The data showed that ESG KPIs belatedly had a significant, positive correlation with consolidated PBR. Nearly 20 kinds of Eisai’s ESG investments have a delayed impact that affects long-term corporate value with statistical significance over a period of 5 to 10 years.

 

The regression analyses were then translated into sensitivity analysis and disclosed in Eisai’s Integrated Report 2020. As shown in Figure 2, at a 95% confidence rate (p < 0.05), if Eisai invests an additional 10% in human resources, PBR will go up about 14%. It would create approximately 300 billion yen incremental and delayed value in five years. Likewise, if Eisai invests an additional 10% in research and development (R&D), it would be able to generate long-term value of approximately 200 billion yen over a period of 10 years.

 

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The Yanagi model, i.e., delayed penetration effect of ESG on PBR (or corporate value), was shown to have similar correlation for Japanese companies as a whole, not just Eisai. Empirical research using the same multiple regression model for Tokyo Stock Price Index (TOPIX) 100 and 500 companies shows the robustness of the model (see Figure 3).

 

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The outcomes showed with a 99% level of confidence (p < 0.01) that Japanese companies could, on average, belatedly enhance long-term PBR by 1% to 3% in 6 to 10 years by investing in human capital and R&D now. In the short term, there will be some negative correlation for TOPIX 500 companies in view of increased personnel and R&D costs. But the research has demonstrated that, in the long term, such investments correlated to delayed and long-term creation of corporate value. We hope this data encourages more companies to try to emulate Eisai.

 

PROMOTING HUMAN CAPITAL INVESTMENTS

 

We have several practical suggestions for management accounting and finance professionals who would like to follow Eisai’s example and report how increases in human resources capital lead to corporate value.

 

1. Use technology to visualize human capital’s contribution to value. Once you and your organization decide on the conceptual framework that links ESG with corporate value, the next task is to find a digital platform that could process and visualize large amounts of data. Quantifying and accurately ascertaining the relationship between various ESG KPIs and corporate value requires the latest technology.

 

Eisai teamed up with ABeam Consulting and used the ABeam Digital ESG Platform, which is designed to transform ESG metrics into quantifiable numbers to be used for decision making, information disclosure, and stakeholder engagement. In this way, Yanagi was able to demonstrate that enriching human capital will contribute to delayed corporate value and could incorporate the data in Eisai’s integrated report.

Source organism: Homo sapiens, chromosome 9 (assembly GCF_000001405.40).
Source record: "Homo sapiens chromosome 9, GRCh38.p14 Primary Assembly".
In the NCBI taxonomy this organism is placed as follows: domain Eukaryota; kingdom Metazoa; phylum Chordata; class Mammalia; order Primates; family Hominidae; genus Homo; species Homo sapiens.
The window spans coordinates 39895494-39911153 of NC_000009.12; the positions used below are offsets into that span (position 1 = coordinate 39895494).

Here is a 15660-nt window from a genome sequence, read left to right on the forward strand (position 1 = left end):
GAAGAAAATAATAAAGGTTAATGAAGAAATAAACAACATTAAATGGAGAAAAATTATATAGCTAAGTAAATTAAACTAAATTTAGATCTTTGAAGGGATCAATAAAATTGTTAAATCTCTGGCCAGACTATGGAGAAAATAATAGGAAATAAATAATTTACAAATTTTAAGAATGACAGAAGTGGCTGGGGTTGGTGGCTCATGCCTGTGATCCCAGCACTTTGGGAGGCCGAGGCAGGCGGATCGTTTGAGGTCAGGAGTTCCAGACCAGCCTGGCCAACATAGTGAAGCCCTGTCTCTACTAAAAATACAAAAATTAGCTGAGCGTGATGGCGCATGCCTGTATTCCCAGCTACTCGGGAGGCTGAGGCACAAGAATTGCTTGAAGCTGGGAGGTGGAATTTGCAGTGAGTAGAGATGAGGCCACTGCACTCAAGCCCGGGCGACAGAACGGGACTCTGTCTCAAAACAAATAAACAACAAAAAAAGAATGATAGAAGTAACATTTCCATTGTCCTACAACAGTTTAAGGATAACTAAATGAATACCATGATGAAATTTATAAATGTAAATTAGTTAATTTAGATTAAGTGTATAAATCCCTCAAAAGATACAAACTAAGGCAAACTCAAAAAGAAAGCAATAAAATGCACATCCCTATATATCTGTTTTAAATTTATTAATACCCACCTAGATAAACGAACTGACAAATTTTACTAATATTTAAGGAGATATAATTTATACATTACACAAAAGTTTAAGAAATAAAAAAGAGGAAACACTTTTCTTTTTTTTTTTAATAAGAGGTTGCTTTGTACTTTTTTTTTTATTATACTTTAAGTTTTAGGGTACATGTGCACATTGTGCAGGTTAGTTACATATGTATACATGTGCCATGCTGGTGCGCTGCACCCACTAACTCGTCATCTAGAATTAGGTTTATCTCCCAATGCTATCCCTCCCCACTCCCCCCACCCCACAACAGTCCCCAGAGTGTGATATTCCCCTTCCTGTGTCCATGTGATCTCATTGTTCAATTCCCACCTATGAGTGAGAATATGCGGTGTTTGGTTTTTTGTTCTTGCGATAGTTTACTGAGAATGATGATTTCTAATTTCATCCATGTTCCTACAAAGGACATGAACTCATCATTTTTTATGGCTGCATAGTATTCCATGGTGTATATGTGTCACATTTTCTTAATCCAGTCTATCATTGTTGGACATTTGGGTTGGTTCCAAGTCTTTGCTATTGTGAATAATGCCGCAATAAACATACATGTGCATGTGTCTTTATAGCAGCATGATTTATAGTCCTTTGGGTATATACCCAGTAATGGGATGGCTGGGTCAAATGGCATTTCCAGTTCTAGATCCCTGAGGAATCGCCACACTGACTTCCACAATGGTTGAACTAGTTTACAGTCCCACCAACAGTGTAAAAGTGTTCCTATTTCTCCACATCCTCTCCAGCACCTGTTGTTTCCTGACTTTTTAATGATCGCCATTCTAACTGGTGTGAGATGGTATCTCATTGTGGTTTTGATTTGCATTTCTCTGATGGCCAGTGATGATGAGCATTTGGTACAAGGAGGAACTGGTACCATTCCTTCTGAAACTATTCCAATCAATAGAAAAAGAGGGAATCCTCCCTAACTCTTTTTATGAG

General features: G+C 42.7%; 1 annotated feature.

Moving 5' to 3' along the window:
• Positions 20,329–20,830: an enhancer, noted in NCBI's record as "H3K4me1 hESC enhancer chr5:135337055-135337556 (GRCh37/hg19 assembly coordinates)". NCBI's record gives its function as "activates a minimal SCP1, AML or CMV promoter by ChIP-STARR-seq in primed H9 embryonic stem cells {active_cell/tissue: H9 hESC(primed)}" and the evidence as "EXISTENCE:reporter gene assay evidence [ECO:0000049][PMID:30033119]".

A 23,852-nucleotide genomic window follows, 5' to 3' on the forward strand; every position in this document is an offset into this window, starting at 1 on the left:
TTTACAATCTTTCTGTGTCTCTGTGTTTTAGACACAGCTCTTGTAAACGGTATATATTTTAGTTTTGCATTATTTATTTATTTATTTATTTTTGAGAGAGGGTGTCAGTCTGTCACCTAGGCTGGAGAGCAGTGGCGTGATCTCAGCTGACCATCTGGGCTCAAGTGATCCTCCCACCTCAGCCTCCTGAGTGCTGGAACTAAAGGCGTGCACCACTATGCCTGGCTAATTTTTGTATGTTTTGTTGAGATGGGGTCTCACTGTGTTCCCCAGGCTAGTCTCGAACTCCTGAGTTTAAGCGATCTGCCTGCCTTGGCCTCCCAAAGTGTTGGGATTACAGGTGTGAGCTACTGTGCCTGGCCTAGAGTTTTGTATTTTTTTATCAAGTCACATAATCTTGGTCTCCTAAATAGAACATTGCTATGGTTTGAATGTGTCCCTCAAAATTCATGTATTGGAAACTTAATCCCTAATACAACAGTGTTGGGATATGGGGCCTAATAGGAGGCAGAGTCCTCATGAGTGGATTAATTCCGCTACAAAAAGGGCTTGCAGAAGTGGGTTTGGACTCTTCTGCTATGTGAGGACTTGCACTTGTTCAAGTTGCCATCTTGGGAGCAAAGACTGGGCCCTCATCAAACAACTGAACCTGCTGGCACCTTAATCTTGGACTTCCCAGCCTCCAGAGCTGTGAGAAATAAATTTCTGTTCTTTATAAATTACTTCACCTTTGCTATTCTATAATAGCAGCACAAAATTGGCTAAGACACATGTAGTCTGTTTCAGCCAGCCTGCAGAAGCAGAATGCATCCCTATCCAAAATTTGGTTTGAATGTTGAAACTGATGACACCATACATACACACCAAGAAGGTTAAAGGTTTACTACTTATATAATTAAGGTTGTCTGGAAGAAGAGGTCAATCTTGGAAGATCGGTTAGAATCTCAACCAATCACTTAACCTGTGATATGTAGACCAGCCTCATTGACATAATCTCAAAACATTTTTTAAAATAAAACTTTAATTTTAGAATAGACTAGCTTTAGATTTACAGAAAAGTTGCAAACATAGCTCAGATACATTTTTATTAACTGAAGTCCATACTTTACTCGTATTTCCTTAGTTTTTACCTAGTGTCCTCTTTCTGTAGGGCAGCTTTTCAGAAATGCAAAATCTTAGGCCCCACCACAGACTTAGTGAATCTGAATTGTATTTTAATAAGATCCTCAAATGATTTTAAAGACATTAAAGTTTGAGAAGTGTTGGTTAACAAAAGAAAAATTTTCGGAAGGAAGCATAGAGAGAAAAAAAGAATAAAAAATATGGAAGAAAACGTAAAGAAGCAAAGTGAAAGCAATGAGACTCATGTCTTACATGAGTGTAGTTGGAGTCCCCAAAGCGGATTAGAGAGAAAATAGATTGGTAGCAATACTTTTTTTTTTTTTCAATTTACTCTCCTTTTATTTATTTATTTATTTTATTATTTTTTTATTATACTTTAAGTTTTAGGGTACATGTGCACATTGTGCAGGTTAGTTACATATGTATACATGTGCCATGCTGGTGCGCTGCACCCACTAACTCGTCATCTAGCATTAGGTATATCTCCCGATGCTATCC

The data showed Eisai that the employment rate percentage of people with disabilities and consolidated personnel expenses were particularly significant, with a p-value of less than 1%. In addition, investing in employees’ health (e.g., the percentage of employees receiving medical examinations) and advancing women (the percentage of women managers as well as the support for working parents, such as the number of employees using the shortened working hours program for new parents) also had a significant positive correlation with PBR, with a p-value of less than 5%.

 

This result is in part due to the large amount of HR-related data in the types of ESG KPIs available, but it also confirms the often-quoted maxim, “A company is its people.” From another perspective, this is also consistent with Yoshikazu Tomizuka’s work, which suggests that, among the IIRC’s five nonfinancial capitals, human capital is the most positively correlated with PBR.

 

2. Consider personnel costs not as expenses, but rather as investments. As Eisai has been able to demonstrate that personnel expenses create corporate value after five years and R&D expenses increase value after 10 years, such expenses should rather be considered as “investments” in intangible assets that will generate future value. Therefore, intangible investments should be capitalized rather than expensed.